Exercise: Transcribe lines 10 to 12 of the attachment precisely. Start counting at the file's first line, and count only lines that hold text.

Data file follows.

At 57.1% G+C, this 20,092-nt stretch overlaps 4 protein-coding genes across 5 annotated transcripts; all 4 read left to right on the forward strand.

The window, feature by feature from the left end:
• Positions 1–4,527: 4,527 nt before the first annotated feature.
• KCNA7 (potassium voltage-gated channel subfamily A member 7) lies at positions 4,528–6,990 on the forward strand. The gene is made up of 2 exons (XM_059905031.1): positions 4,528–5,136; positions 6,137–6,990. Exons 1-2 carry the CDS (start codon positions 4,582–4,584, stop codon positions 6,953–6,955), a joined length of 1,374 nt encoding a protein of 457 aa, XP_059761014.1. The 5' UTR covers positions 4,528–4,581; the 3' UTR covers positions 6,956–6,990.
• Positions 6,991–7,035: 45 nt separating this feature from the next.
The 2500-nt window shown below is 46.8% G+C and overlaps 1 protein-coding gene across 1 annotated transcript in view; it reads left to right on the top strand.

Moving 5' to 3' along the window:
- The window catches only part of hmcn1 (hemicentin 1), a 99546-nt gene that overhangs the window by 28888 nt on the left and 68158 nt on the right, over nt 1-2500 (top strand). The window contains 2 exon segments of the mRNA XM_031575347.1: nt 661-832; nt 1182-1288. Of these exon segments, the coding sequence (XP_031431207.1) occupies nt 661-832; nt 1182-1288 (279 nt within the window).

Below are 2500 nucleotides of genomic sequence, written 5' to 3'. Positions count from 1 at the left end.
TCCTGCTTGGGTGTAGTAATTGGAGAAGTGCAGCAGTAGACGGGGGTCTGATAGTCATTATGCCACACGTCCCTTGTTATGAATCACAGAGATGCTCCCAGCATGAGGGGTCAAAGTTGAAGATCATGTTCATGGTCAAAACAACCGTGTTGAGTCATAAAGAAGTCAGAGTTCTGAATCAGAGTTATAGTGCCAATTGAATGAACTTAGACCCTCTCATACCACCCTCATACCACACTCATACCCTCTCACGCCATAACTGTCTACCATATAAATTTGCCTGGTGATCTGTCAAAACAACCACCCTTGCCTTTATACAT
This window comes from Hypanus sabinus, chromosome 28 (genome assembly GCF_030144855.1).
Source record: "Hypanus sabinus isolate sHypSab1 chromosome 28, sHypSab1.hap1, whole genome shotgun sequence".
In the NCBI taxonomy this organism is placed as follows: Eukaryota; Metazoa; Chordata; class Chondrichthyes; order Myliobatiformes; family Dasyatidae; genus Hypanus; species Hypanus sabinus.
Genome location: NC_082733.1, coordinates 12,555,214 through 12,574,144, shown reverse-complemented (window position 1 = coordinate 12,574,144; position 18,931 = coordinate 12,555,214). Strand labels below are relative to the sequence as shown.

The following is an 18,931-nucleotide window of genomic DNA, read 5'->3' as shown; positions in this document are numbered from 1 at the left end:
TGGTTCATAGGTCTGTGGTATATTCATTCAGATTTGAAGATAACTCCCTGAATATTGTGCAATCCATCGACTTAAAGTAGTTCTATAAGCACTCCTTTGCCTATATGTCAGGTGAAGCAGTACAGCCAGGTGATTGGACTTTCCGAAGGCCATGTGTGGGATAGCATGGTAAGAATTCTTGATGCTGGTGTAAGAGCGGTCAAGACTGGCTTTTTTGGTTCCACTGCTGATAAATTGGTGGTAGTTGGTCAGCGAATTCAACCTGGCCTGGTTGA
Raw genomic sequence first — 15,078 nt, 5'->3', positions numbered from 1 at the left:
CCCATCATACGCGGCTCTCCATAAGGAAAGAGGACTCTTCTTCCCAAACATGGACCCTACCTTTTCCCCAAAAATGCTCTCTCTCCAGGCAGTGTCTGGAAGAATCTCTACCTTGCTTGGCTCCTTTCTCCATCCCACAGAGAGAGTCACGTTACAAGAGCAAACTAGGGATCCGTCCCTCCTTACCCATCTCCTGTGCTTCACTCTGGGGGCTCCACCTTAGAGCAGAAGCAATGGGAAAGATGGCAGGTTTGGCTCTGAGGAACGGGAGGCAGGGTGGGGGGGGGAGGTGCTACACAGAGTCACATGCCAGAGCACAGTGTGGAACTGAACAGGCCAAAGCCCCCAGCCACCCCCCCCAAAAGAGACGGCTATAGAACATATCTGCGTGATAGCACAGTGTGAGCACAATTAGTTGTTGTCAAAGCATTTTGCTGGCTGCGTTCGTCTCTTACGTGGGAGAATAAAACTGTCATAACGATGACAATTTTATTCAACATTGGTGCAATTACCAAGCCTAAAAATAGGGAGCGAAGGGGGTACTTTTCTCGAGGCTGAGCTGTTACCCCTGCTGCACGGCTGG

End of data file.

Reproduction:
TCCTGCTTGGGTGTAGTAATTGGAGAAGTGCAGCAGTAGACGGGGGTCTGATAGTCATTATGCCACACGTCCCTTGTTATGAATCACAGAGATGCTCCCAGCATGAGGGGTCAAAGTTGAAGATCATGTTCATGGTCAAAACAACCGTGTTGAGTCATAAAGAAGTCAGAGTTCTGAATCAGAGTTATAGTGCCAATTGAATGAACTTAGACCCTCTCATACCACCCTCATACCACACTCATACCCTCTCACGCCATAACTGTCTACCATATAAATTTGCCTGGTGATCTGTCAAAACAACCACCCTTGCCTTTATACAT
This window comes from Hypanus sabinus, chromosome 28 (genome assembly GCF_030144855.1).
Source record: "Hypanus sabinus isolate sHypSab1 chromosome 28, sHypSab1.hap1, whole genome shotgun sequence".